One of the most meaningful interactions I’ve ever had with another human being was back in 2007, and it was a totally non-verbal exchange with a stranger.
I was at a follow-up appointment after my first surgery to repair the third degree burns on my right leg (a super fun story involving literal fire, a motorcycle, and a freezing winter night). The first surgery was basically preparing me for the second and final surgery – a skin graft – by placing an implant in the burn spot to trick my body into thinking I hadn’t actually lost an entire chunk of my dermis. I got to wear a wound vac – I lovingly called it my little fart machine because of the fun noises it made – that kept the wound site disinfected, but I still had to come to the doctor to be examined and debride the area, which was funnnnn. My previous appointment had involved the removal of most of the staples, and I say most because LOL they had missed two. Mistakes are made all the time, and it’s not like this was life-threatening, but I had already started growing scar tissue over the fuckers, so they really needed to be pulled out before causing further problems. Then I found out that the nurse was just going to, like, tug them out, and I hadn’t had a chance to take my Norco.
I looked at my mom, like, “Are they fucking kidding? Not even some lidocaine??”
She just grabbed my hand and told me to squeeze, so I sighed and gritted my teeth, accepting that I was about to feel some of the worst pain I’d ever experienced in my twenty-something years.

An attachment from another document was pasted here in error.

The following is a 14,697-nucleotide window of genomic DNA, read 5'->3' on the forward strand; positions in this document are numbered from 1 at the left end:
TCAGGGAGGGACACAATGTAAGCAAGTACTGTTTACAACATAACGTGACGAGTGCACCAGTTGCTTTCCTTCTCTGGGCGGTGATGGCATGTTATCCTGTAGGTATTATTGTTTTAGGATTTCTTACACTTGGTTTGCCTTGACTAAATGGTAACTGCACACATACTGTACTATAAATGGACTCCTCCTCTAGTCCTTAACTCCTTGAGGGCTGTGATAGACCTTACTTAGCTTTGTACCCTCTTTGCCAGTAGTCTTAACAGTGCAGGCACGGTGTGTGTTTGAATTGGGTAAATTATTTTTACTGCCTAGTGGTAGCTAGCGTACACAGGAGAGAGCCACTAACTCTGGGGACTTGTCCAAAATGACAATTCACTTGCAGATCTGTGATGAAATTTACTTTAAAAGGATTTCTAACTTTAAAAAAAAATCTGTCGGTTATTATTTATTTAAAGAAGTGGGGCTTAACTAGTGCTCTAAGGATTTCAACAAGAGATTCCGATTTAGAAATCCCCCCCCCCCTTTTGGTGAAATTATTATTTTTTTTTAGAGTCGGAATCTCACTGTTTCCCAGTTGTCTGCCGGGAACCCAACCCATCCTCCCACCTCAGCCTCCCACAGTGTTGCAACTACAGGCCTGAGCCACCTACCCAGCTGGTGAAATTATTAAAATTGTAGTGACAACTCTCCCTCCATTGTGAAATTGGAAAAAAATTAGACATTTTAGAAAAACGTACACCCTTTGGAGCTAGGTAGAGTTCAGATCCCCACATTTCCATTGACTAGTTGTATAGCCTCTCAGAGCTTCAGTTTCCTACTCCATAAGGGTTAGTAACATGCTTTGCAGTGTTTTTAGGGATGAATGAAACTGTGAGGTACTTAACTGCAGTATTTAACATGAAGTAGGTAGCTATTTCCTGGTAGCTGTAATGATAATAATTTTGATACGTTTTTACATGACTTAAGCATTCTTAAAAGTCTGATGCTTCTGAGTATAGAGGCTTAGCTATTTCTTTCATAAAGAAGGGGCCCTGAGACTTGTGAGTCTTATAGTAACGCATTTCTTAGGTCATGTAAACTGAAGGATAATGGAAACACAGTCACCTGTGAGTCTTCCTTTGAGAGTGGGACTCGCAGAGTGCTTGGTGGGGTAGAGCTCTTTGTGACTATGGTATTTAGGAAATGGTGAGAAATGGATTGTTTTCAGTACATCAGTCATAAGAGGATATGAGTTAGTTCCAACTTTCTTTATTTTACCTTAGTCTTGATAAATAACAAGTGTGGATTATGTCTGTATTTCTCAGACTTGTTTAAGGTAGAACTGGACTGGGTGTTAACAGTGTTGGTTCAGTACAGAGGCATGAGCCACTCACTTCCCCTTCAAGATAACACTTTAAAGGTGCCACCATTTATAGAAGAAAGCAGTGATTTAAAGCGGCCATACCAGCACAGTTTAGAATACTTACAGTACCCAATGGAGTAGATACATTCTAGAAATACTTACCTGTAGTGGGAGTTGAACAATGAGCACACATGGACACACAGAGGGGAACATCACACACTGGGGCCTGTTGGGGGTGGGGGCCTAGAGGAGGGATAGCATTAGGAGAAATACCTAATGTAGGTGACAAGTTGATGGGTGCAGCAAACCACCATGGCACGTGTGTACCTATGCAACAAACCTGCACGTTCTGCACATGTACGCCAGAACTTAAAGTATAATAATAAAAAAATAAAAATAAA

In the semi-private room with me was a two-year-old boy and his mother. The little boy had second-degree burns down his back, and he was there to have his own wounds cleaned. It was plainly obvious this wasn’t his first go-’round, as he looked nervously at the young nurse come in with a bowl of water, and he fought his mom as she tried to hug him tightly.
Just as the nurse started to remove my staples, the little boy’s nurse gently started stroking his back with the cloth. As pain shot through my entire body, he started screaming uncontrollably; I so badly wanted to join him, tears streaming down my face and my hand crushing my poor mother’s fingers.
The little boy and I locked eyes as we looked away for some kind of relief, not really sure what we’d find. With one little hand gripping his mother’s shirt, he reached out to me with the other, and I weakly extended my own. His cries lessened a bit, and I was so distraught for him that I wasn’t as focused on my own pain. It was this terrible, beautiful moment, where we connected on a level I hadn’t experienced before and haven’t since. It’s like a little part of me went to him and vice versa.
I asked my mom later what she thought happened, and she was very confused. All she could remember was trying to breathe through her own discomfort of having her hand squeezed. She could recall a baby crying but was too focused on me to really have it register in her mind.
Even though I returned every week for months, I never saw that little boy again, although I’ve thought about him often since then. He was probably too young to really remember what we experienced that day in the burn unit, but I sincerely hope everything turned out okay for him.